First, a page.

https://convertio.co/png-svg/ – In this particular one, I found it hard to convert images into SVG format, as the SVGs created were Black and white and the Quality was low in comparison to those created in Illustrator.

Convertio

https://www.mobilefish.com/services/image2svg/image2svg.php – In this online converter, the SVG created as the end result was a bit pixelated in nature.

Mobilefish

http://picsvg.com/ – Conversion of Images to SVG format in this online converter was better in quality as no pixelation was there. Overall working results were good in quality.

Picsvg

https://vectormagic.com/ – The final product in the SVG format of this converter was good enough, both in quality and size as well as convenient to use.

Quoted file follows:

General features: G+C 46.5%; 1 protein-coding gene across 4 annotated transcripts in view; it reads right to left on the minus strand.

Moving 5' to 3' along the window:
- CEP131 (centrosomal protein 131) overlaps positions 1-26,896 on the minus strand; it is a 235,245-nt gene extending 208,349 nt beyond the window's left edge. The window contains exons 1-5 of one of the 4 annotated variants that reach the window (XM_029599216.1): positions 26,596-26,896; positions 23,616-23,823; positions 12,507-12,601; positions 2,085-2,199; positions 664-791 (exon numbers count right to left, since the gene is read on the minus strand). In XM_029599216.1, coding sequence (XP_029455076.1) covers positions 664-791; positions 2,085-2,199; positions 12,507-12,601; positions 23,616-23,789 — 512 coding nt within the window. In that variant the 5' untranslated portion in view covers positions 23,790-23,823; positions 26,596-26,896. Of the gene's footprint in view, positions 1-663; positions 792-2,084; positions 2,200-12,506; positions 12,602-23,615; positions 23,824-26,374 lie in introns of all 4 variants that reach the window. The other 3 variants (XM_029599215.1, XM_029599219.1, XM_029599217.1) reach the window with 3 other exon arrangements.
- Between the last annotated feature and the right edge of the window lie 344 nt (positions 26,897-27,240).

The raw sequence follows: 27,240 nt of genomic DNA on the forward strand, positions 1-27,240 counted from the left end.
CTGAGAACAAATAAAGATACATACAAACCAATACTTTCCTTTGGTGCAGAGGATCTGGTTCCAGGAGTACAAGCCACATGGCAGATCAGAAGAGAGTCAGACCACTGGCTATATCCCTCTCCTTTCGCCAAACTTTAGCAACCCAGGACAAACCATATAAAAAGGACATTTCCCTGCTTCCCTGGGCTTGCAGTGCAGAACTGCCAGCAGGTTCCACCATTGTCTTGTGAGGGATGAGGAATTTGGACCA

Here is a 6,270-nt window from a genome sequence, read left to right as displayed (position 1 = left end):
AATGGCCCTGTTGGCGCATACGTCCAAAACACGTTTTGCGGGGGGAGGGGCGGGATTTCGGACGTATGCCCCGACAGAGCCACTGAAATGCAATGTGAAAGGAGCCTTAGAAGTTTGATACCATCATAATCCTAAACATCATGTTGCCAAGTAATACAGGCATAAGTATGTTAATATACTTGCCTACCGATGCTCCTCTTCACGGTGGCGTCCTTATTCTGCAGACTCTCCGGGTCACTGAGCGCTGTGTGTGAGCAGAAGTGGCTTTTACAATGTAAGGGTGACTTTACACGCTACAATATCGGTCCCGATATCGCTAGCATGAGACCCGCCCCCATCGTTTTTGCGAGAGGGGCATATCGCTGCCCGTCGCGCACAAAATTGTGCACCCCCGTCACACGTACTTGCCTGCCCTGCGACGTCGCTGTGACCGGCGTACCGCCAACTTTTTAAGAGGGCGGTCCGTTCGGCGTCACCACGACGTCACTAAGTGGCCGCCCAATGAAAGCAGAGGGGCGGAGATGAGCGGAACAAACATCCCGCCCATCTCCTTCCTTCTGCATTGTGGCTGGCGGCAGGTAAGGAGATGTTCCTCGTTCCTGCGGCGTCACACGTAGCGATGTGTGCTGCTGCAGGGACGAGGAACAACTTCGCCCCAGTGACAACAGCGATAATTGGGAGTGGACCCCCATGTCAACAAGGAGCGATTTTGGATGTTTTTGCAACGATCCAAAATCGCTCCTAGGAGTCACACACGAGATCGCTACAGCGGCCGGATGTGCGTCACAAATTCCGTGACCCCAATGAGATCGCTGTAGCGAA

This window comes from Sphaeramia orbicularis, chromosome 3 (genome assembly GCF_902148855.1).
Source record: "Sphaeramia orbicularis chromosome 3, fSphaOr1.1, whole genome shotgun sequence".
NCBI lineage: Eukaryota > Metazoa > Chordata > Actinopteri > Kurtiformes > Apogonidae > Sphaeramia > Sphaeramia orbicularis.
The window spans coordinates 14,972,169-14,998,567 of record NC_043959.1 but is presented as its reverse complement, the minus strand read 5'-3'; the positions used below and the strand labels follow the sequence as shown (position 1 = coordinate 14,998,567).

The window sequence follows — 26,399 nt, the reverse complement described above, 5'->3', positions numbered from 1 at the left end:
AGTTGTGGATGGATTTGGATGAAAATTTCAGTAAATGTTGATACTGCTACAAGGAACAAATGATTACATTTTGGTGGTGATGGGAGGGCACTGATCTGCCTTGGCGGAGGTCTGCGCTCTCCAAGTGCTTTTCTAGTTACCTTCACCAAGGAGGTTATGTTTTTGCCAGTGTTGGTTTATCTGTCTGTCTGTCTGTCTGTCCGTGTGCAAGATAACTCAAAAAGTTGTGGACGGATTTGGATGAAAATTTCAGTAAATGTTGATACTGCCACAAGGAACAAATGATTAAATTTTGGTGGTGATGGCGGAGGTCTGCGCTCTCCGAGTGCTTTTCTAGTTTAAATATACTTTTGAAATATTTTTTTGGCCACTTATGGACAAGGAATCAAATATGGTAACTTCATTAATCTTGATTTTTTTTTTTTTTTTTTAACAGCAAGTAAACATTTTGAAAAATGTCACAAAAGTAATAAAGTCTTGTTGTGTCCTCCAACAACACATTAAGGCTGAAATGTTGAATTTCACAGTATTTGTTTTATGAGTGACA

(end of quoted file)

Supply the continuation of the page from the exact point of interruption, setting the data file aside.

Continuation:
vectorimage

Comparison between Image and SVG:

Comparison-SVG_PNG

When we zoom in on a raster image whether PNG or JPEG, we can clearly see the pixels whereas on the other hand when we zoom in on a vector image i.e. SVG, we are able to see lines or curves used. This is because, in SVG format the sharpness is always held back irrespective of the size. SVG format images can be opened up with the text editor and can be edited without any issues. And hence, SVG format is preferable for logos and icons, for better sharpness and clearer view.

Advantages of SVG:

  • SVG files are entirely XML, which is both readable to human and machine.
  • SVG format images are expandable, flexible, adaptable (scalable), and can be searched, indexed, compressed, and scripted and are comparatively smaller in size than the respective images.
  • SVGs don’t lose quality when zoomed, hence are of a zoomable nature and can be printed with high quality at any resolution.